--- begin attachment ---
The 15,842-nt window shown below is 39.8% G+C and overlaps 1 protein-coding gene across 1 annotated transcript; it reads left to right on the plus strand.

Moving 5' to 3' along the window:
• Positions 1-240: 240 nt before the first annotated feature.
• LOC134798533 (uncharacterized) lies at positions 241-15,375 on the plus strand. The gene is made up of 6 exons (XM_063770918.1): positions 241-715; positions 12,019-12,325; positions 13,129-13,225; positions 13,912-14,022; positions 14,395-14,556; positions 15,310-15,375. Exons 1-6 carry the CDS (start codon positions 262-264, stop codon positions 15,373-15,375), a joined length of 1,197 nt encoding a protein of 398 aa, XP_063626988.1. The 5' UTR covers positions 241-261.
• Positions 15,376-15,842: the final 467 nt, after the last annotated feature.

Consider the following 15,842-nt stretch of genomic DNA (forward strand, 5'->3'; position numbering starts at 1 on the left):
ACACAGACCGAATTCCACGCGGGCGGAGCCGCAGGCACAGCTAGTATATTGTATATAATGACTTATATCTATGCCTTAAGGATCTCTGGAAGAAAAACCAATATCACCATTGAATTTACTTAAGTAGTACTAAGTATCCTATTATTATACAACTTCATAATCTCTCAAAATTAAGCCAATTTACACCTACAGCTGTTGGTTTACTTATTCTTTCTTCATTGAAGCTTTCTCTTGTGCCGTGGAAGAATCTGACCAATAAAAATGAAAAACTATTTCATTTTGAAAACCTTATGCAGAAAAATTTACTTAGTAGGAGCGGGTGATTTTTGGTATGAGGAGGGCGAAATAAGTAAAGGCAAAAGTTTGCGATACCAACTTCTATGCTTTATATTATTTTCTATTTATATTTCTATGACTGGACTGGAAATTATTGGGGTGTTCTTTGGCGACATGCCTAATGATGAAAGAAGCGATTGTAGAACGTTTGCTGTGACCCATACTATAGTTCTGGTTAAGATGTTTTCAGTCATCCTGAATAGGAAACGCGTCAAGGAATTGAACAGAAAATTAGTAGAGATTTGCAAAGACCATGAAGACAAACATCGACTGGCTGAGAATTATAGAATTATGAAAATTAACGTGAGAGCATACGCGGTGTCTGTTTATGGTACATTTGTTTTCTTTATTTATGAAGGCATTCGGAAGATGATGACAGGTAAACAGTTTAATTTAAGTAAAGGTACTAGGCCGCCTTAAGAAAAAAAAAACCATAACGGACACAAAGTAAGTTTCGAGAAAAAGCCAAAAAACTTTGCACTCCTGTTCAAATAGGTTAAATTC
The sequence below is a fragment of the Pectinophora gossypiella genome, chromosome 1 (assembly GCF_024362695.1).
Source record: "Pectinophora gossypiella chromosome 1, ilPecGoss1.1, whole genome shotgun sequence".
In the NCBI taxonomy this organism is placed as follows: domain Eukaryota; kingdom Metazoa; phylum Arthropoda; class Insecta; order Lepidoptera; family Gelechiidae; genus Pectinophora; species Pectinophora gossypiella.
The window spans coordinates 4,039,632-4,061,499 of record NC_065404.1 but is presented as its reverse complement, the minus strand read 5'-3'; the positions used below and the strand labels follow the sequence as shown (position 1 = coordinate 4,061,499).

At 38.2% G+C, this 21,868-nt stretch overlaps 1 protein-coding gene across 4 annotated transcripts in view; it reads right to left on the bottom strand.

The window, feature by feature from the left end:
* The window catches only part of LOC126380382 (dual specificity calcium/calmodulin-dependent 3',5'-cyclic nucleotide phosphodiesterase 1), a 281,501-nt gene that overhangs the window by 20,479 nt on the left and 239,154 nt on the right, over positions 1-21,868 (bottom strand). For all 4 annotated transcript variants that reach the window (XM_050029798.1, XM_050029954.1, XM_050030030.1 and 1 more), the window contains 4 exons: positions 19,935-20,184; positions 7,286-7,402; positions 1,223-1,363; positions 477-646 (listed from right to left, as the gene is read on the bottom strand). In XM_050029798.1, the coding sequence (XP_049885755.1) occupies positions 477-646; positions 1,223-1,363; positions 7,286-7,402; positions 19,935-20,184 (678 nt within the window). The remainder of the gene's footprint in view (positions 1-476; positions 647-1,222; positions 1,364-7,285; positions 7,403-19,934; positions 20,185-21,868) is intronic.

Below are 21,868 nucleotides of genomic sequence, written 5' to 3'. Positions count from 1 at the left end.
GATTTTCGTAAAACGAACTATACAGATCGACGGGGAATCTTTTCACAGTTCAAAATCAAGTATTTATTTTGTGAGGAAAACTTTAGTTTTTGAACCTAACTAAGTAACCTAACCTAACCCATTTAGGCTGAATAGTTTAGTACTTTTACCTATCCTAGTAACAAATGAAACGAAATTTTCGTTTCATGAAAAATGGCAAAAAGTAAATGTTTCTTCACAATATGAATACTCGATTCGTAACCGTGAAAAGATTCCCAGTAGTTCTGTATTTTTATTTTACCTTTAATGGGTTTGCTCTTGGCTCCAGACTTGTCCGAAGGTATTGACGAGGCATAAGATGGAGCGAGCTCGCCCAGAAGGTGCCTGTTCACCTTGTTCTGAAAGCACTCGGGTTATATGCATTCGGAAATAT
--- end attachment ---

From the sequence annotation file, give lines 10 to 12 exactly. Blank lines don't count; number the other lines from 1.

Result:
In the NCBI taxonomy this organism is placed as follows: domain Eukaryota; kingdom Metazoa; phylum Arthropoda; class Insecta; order Lepidoptera; family Gelechiidae; genus Pectinophora; species Pectinophora gossypiella.
The window spans coordinates 4,039,632-4,061,499 of record NC_065404.1 but is presented as its reverse complement, the minus strand read 5'-3'; the positions used below and the strand labels follow the sequence as shown (position 1 = coordinate 4,061,499).

At 38.2% G+C, this 21,868-nt stretch overlaps 1 protein-coding gene across 4 annotated transcripts in view; it reads right to left on the bottom strand.